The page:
Love My Good Friends And Fried Chicken

by Kevin Burton

   Gonna tell you a funny story, then tell you what it means to me beyond the humor.

   My friend Tracy sent me the story.  Not sure where she got it. It is told from the perspective of a school-aged child:

   “Our teacher asked what my favorite animal was, I said, ‘fried chicken.’”

   “She said that wasn’t funny. But she couldn’t have been right, because everyone else laughed. My parents told me to always tell the truth.  I did.  Fried chicken is my favorite animal.”

   “I told my dad what happened, and he said my teacher was probably a member of PETA. He said ‘they love animals very much.’ I do too, especially chicken, pork and beef.”

    “Anyway, my teacher sent me to the principal’s office.  I told him what happened, and he laughed too. Then he told me not to do it again.”

   “The next day in my class my teacher asked what my favorite live animal was.  I told her it was chickens.  She asked me why, soooo, I told her it was because you could make them into fried chicken.  She sent me back to the principal’s office.  He laughed, and told me to not do it again.”

   “I don’t understand.  My parents taught me to be honest, but my teacher doesn’t like it when I am.

   “Today my teacher asked me to tell her what famous person I admired most. I told her, ‘Colonel Sanders.’”

   “Guess where I am now?”

   Even better than the story, is that when Tracy sent it to me, she started by saying, “I have to tell you, Kevin, I can just imagine you being the one to tell this story back in about the 7th grade. LOL!”

   She sent me this story seven years ago but it still makes me laugh out loud because she absolutely nailed it. That sounds exactly like some silliness I would have come up with back in the day.

   Getting that message made me realize right away how blessed I am to have people in my life who know me that well and who go back that far.  What a treasure to have that kind of a shared laugh all these years later.

   If you have so much as one person in your life like that, consider yourself blessed. If you do, you have family, never mind whether the person is a blood relative or not.

   I grew up mostly at the Ohio State School for the Blind in Columbus.  There I learned about multiplication tables, prepositional phrases and World War II, just as you did in your school.

   But we grew up like family. We had our fights and territorial struggles for sure. And maybe we didn’t recognize it right away, but something special was happening there.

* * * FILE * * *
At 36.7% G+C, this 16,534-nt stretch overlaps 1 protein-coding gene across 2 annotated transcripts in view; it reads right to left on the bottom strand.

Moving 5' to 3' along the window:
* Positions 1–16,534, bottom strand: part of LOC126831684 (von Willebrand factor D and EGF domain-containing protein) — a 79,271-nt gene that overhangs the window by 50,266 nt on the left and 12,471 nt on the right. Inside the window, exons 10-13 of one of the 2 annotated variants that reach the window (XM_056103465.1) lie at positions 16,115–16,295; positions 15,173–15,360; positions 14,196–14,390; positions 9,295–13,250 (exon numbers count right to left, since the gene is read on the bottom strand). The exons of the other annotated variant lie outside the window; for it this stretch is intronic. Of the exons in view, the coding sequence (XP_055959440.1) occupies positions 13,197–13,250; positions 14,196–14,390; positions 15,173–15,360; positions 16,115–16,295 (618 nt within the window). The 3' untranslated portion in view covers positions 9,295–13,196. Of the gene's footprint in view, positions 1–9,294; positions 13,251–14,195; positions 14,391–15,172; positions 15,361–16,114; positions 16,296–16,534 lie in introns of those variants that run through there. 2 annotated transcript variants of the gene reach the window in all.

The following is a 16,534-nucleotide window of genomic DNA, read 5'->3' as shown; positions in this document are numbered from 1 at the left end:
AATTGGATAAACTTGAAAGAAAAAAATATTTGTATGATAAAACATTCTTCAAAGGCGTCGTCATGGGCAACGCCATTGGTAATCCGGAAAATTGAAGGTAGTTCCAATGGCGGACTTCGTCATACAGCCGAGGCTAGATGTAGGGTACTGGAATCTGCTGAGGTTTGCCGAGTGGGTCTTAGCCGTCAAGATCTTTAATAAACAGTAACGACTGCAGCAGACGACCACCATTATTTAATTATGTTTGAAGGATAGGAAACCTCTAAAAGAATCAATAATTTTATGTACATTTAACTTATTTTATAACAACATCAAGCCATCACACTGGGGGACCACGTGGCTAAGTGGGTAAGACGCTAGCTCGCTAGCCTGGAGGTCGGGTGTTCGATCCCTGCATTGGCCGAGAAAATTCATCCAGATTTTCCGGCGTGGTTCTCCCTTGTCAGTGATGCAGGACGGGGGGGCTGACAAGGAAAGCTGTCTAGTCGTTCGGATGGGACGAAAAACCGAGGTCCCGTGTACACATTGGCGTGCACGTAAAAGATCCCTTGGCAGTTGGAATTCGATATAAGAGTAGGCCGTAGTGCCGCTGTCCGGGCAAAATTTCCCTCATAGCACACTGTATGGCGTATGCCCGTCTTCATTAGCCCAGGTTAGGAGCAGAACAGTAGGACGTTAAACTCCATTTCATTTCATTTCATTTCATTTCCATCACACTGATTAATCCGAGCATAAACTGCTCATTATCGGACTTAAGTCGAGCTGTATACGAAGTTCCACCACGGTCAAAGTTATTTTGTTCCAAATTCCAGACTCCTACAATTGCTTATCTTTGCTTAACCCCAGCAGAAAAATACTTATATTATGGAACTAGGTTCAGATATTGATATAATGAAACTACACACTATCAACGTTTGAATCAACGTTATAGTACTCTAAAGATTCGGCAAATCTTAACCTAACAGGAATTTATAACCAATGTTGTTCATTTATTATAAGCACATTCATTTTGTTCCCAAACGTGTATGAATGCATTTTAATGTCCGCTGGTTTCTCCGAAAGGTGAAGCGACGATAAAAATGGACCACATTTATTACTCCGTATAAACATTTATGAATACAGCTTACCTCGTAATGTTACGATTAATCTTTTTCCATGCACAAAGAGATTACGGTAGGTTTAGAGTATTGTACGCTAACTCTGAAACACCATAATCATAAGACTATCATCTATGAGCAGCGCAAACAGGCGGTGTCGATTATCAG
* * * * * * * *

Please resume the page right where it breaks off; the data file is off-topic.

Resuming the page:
I think about those times and the smile it brings goes down to the very heart of me. Most of my school mates would tell you the same thing.  We wouldn’t wish blindness on anyone but we wouldn’t trade that experience for anything.

   Of course those days were long ago and many things have changed, starting with fried chicken.  What used to be called Kentucky Fried Chicken is now branded as KFC to de-emphasize the fried part because fried food isn’t as healthy as grilled or baked food.

   There is a profit motive in that change. They were looking out for their bottom line, not your bottom.

   Since our school days we’ve learned some hard lessons about the other sorts of motives behind the actions of people.  It’s a flawed, stuff happens world and we don’t have time out to use to pause the madness.

   That was true even before the worldwide health crisis and the disintegration of my home country.

   I think we all have times when we don’t see progress. Days seem pointless. I know they aren’t pointless because the Bible tells me so. But it feels that way sometimes.

   In those times, I like to reflect on the former days and those people who became my family in Columbus. 

   We’ve learned to call each other long-time friends by the way, rather than old friends.  It’s a KFC-like verbal obfuscation that softens the blow.

   When you won a wrestling match back in the day, the referee would take you by the wrist and raise your hand in the air. I used to form my fingers into an “O” for Ohio, to show I represented something and belonged somewhere.

   I didn’t win, we won.

   I still do that metaphorically, with whatever wins that I get these days, awards, recognition.  I still represent that time and place and I savor those days like fried chicken.

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